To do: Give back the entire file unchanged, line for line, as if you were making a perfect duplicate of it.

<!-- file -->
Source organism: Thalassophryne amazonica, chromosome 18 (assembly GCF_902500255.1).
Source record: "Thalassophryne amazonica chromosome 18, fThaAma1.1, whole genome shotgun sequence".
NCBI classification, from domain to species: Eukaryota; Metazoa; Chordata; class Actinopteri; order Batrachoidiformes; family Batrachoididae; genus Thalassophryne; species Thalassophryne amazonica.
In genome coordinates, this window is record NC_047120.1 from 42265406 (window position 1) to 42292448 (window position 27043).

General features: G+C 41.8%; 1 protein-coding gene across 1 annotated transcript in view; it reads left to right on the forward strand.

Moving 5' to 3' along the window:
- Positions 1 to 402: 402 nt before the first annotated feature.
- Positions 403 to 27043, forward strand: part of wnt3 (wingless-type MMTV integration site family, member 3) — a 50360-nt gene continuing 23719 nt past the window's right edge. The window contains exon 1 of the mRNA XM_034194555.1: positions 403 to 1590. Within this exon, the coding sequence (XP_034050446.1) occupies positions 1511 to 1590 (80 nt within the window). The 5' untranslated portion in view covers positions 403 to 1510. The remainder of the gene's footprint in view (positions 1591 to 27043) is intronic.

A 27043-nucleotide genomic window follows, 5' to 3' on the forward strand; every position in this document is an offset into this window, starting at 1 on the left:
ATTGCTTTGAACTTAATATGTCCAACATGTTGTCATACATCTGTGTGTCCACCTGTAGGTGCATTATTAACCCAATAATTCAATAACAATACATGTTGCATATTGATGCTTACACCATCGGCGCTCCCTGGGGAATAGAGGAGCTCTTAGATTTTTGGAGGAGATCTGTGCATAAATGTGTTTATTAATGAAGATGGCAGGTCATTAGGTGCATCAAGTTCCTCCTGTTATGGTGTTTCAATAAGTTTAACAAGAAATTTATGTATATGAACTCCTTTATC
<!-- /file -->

Source organism: Thalassophryne amazonica, chromosome 18 (assembly GCF_902500255.1).
Source record: "Thalassophryne amazonica chromosome 18, fThaAma1.1, whole genome shotgun sequence".
NCBI classification, from domain to species: Eukaryota; Metazoa; Chordata; class Actinopteri; order Batrachoidiformes; family Batrachoididae; genus Thalassophryne; species Thalassophryne amazonica.
In genome coordinates, this window is record NC_047120.1 from 42265406 (window position 1) to 42292448 (window position 27043).

General features: G+C 41.8%; 1 protein-coding gene across 1 annotated transcript in view; it reads left to right on the forward strand.

Moving 5' to 3' along the window:
- Positions 1 to 402: 402 nt before the first annotated feature.
- Positions 403 to 27043, forward strand: part of wnt3 (wingless-type MMTV integration site family, member 3) — a 50360-nt gene continuing 23719 nt past the window's right edge. The window contains exon 1 of the mRNA XM_034194555.1: positions 403 to 1590. Within this exon, the coding sequence (XP_034050446.1) occupies positions 1511 to 1590 (80 nt within the window). The 5' untranslated portion in view covers positions 403 to 1510. The remainder of the gene's footprint in view (positions 1591 to 27043) is intronic.

A 27043-nucleotide genomic window follows, 5' to 3' on the forward strand; every position in this document is an offset into this window, starting at 1 on the left:
ATTGCTTTGAACTTAATATGTCCAACATGTTGTCATACATCTGTGTGTCCACCTGTAGGTGCATTATTAACCCAATAATTCAATAACAATACATGTTGCATATTGATGCTTACACCATCGGCGCTCCCTGGGGAATAGAGGAGCTCTTAGATTTTTGGAGGAGATCTGTGCATAAATGTGTTTATTAATGAAGATGGCAGGTCATTAGGTGCATCAAGTTCCTCCTGTTATGGTGTTTCAATAAGTTTAACAAGAAATTTATGTATATGAACTCCTTTATC